Jackson Pollock's fame began after discovering Pablo Picasso's show at the Museum of Modern Art in 1939. The artistic experimentation he witnessed encouraged Pollock to push the limits of his own work.  He began exploring abstract expressionism by pouring paint directly onto canvases.  Jackson, a chronic alcoholic, created his most famous "drip period" paintings between 1947 and 1950. Sudden, wild popularity followed the four-page spread in Life magazine that asked, “Is Pollock the greatest living painter in the United States?"  His life changed dramatically overnight.


Pollock's 1949 show at the Betty Parsons Gallery sold out suddenly making him the best-paid avant-garde painter in America.  But fame was not good for him.  He became dismissive of other artists, earning their resentment and losing many friends.  Some critics called Pollock a fraud causing him to question his own work.  Acts of self-promotion made him feel like a phony, as did his sometimes scripted interviews.  His drinking increased heavily.  When his painting sales slumped at his 1950 show  he abandoned his “drip method” and reverted to black and white pieces which were unsuccessful.  Depressed and haunted, Pollock drank into the wee hours and got into violent fights at a nearby bar. One fateful night, while drunk, he crashed his car into a tree a scant mile from his home.  Thrown 50 feet into the air, he died instantly.  During his short 44 years on earth he became and remains one of the most influential artists of the 20th century.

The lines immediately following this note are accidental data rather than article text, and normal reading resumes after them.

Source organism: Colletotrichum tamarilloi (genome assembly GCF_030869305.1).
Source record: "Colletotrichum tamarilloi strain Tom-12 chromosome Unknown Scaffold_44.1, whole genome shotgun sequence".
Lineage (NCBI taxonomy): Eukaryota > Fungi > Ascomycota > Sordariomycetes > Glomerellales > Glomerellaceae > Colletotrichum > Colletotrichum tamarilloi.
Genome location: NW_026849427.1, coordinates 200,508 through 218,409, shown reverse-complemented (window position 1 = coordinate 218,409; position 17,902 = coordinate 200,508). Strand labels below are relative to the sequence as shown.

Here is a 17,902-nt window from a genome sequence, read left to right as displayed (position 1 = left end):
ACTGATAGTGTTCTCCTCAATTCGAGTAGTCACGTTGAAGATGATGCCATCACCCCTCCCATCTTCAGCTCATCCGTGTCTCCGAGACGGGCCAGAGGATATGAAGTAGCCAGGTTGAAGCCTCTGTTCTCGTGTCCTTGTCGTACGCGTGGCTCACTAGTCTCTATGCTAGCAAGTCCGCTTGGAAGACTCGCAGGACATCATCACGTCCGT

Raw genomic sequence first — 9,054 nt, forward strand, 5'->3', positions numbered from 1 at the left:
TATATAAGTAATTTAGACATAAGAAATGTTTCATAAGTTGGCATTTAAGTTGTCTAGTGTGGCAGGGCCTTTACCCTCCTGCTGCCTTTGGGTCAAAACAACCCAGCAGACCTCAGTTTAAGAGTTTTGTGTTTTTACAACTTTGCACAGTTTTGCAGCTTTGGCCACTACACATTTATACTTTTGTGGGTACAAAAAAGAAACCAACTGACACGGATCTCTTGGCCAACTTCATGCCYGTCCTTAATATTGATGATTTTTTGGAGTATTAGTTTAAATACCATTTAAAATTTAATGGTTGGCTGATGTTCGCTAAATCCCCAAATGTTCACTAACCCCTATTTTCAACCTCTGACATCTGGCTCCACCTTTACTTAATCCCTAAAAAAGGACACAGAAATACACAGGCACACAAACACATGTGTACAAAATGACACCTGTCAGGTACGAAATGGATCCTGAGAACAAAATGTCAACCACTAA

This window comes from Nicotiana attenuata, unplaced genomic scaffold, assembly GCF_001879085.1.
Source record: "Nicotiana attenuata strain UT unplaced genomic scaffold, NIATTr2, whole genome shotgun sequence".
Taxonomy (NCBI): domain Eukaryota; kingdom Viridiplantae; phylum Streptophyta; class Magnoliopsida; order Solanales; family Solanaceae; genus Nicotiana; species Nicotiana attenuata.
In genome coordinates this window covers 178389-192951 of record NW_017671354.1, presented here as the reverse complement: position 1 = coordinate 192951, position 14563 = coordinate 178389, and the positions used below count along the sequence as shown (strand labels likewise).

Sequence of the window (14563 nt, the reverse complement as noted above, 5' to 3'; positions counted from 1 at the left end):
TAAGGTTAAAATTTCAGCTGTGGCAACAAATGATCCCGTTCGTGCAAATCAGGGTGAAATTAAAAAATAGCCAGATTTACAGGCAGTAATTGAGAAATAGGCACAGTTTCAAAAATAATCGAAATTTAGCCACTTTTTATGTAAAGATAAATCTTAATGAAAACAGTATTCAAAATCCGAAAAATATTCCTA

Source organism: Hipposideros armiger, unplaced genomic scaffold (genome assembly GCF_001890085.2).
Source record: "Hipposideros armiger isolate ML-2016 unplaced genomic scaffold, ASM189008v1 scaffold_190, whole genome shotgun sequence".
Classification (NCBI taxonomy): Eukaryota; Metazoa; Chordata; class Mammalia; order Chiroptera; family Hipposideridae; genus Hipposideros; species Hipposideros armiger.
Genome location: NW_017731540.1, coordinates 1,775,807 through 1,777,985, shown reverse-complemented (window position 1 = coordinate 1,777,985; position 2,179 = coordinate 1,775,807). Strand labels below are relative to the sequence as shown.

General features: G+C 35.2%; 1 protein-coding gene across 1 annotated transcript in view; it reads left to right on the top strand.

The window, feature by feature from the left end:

This impressive bronze sculpture features Jackson Pollock at the height of his mastery, in his barn-turned-studio, doing what he both invented and loved: drip painting on canvas rolled out on the floor.  He stated that, “It is only when I lose contact with the painting that the result is a mess. Otherwise there is pure harmony, an easy give and take, and the painting comes out well.  On the floor I am more at ease. I feel nearer, more part of the painting, since this way I can walk around it, work from the four sides and literally be in the painting.”

Size:  10” high X 16.5” wide X 8” deep.

Weight:  14.4 lbs.

Medium:  Bronze with patina.

Base:  None.


Limited edition of 25 bronzes maximum.

Contact artist to purchase this piece.


Phone: 1-250-884-1599